And that is what the official RIC report also declares:
“C.I. [Chief Inspector RIC] Queens County [reported] that the two Pearson boys a few days previously had seen two men felling a tree on their land adjoining the road. Had told the men concerned to go away, and when they refused had fetched two guns and fired and wounded two Sinn Feiners, one of whom it is believed died.”
From British Military Court of Enquiry in lieu of inquests on Richard and Abraham Pearson, Crinkle Barracks, Birr, July 2 1921.
The Hidden History Director, Niamh Sammon, argued, on record, that it is impossible to know what happened at the roadblock in the darkness and confusion. But Alan Stanley’s book says that the Pearsons first engaged in verbal abuse of the soldiers manning the roadblock (so they knew who they were dealing with), and that they then returned with guns and opened fire, just as the RIC report confirms. Sammon, it appears is attempting to twist, evade and misrepresent this official, clear and unequivocal RIC report on the executions. She claimed, in interview with me, contrary to the clear RIC statement, that this was not the RIC position. Sammon has argued, on record, that the RIC were reporting – to the British military authorities! – the IRA version of the executions. So, were the RIC secretly in league with the IRA, or what?
Stanley, Harris and Sammon, supported by Dooley and English, have put the elected Irish government of the time on trial, along with its armed forces, its justice system and its councils; so that the Irish version of events is not entitled to any credence. But the official report on the British side does not back up their prejudices and pre-conceptions. So it too must be denied! Sammon gives credence to ill-founded speculation concocted nearly a century later, but denies the official reports, compiled in full and immediate knowledge of the facts, by the responsible authorities of the time, both Irish and British.
Facts do not appear to matter in Sammon’s curious version of history, as indicated in her tendentious interview questions and statements. She came across as someone determined to push a pre-conceived line, more of a propagandist for imperial rule than an impartial documentary filmmaker – see my experience of being interviewed by Sammon below. In one sense, if she is committed to the imperial version of history, I don’t mind. But she should declare her opinion. We should all play our cards openly. But Hidden History appears to want to display a ‘higher truth’, one in which facts must be shaped to suit this apparently pre-selected approach. The purpose is to propagandise the unfounded dogma that the Irish independence movement was driven by sectarian land hunger and that the War of Independence provided cover for illegal land-grabbing, sectarian atrocity and ethnic cleansing. In effect it was a peasant revolt in which imperial efficiency was confronted by the forces of irrationality and hatred. It is a re-statement of the need for imperial management of inferior people. Ultimately, it is part of a racist account of colonial resistance.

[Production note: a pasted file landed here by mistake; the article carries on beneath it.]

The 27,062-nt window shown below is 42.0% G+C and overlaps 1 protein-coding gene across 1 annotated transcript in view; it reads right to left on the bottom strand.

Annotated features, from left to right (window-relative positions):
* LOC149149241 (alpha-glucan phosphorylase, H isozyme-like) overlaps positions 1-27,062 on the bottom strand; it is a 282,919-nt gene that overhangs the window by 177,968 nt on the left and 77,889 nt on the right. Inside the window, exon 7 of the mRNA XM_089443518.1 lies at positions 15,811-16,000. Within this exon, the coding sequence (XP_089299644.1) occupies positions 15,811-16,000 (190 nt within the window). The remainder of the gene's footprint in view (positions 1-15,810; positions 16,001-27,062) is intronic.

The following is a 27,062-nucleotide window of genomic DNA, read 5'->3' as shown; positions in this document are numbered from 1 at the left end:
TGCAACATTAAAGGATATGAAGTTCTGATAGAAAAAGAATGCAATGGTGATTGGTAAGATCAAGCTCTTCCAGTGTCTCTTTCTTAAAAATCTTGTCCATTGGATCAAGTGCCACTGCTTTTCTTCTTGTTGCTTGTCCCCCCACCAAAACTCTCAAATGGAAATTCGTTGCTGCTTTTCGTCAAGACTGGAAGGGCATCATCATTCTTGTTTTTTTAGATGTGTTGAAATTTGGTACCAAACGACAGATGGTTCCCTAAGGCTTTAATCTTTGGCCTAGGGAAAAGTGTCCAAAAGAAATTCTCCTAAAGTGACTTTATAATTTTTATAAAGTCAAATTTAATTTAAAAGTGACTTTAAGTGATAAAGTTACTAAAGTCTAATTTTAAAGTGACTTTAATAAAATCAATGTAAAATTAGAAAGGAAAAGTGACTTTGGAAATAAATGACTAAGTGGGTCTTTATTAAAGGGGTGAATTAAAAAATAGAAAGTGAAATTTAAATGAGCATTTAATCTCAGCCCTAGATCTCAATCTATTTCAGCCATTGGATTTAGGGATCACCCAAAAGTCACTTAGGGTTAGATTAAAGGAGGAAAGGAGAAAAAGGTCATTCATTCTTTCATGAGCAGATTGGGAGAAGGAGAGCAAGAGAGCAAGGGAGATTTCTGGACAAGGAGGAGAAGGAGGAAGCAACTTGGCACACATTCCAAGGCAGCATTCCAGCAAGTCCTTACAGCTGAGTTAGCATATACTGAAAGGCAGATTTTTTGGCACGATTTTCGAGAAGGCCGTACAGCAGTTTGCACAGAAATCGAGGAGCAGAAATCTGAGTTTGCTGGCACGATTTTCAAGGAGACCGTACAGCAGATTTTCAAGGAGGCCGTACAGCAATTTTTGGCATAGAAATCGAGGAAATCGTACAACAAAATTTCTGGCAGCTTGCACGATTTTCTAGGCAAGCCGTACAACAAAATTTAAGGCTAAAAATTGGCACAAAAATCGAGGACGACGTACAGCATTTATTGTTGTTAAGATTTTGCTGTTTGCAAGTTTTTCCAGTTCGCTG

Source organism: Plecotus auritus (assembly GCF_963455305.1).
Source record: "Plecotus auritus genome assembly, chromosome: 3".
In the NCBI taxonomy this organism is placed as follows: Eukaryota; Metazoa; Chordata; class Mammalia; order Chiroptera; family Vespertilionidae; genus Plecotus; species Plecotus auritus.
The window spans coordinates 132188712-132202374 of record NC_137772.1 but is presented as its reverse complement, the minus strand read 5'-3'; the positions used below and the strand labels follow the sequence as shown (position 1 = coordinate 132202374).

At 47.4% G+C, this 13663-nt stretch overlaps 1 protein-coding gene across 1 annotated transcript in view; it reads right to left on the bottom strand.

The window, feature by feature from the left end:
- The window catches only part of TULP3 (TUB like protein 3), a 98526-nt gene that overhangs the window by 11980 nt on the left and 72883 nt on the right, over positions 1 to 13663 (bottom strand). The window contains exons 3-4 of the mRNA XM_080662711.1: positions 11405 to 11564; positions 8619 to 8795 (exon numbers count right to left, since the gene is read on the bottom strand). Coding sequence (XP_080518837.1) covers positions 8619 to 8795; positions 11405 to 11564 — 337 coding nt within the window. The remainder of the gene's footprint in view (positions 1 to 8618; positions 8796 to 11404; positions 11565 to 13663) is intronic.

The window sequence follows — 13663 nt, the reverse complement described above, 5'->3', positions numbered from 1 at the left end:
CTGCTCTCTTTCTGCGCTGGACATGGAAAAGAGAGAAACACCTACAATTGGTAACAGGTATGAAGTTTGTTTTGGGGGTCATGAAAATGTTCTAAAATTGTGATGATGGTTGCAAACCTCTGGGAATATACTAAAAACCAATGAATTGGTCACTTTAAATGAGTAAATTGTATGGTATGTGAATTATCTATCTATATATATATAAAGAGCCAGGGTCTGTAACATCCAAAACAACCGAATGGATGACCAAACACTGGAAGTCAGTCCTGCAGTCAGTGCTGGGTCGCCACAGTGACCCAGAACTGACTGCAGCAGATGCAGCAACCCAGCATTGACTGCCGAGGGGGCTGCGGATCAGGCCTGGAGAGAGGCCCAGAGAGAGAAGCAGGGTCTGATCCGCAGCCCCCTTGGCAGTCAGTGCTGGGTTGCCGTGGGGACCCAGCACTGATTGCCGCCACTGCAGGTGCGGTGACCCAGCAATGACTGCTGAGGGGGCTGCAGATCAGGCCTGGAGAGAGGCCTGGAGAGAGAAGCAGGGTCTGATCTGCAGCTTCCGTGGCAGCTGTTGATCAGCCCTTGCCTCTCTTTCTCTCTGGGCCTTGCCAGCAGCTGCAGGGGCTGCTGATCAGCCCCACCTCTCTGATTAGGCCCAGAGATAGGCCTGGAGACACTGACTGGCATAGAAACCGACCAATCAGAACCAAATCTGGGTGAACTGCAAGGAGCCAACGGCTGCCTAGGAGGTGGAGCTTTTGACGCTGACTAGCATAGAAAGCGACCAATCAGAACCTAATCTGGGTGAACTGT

The fact is the Pearsons were sentenced to death by Court Martial because they attacked a detachment of the Irish Army which was blocking the road at Cadamstown as part of county-wide manoeuvres to carry out an ambush on British forces in Birr. The Pearsons observed the action, made verbal threats, returned with guns, and they shot two men, one of them in the stomach. That is what happened. It was a deliberate act of violence in support of the occupation forces, which were trying to destroy the democratically elected government, in one of the first post-war attempts at fascist reaction in any part of the world.
The IRA’s Commanding Officer for that part of Offaly investigated and ordered that the three brothers be executed and their house burned. The OC was not a local with land grabbing on his mind; some poverty stricken cabin dweller or landless labourer with a hungry family, looking down from the mountainside at the Pearsons’ fat cattle, glossy horses and lush crops in rolling acres of the fertile plain. Thomas Burke could not have been further removed from such an agenda. He was a medical student sent down from Dublin to Offaly by the Army Chief of Staff Richard Mulcahy (subsequently Free State Army Chief, Minister for Defence, Minister for Education and Leader of Fine Gael). Under the authority of the Irish government Burke assumed command in order to raise the level of military resistance to the Black-and-Tan presence in South Offaly, and to deal with rampant informing and collaboration, which were decimating Irish Army ranks. He was sent down precisely because the Offaly “peasants” – the poverty-stricken smallholders and hungry landless labourers – were not, according to Mulcahy, forceful nor determined enough in their resistance to the Black and Tan terrorists and their collaborators, both Catholic and Protestant.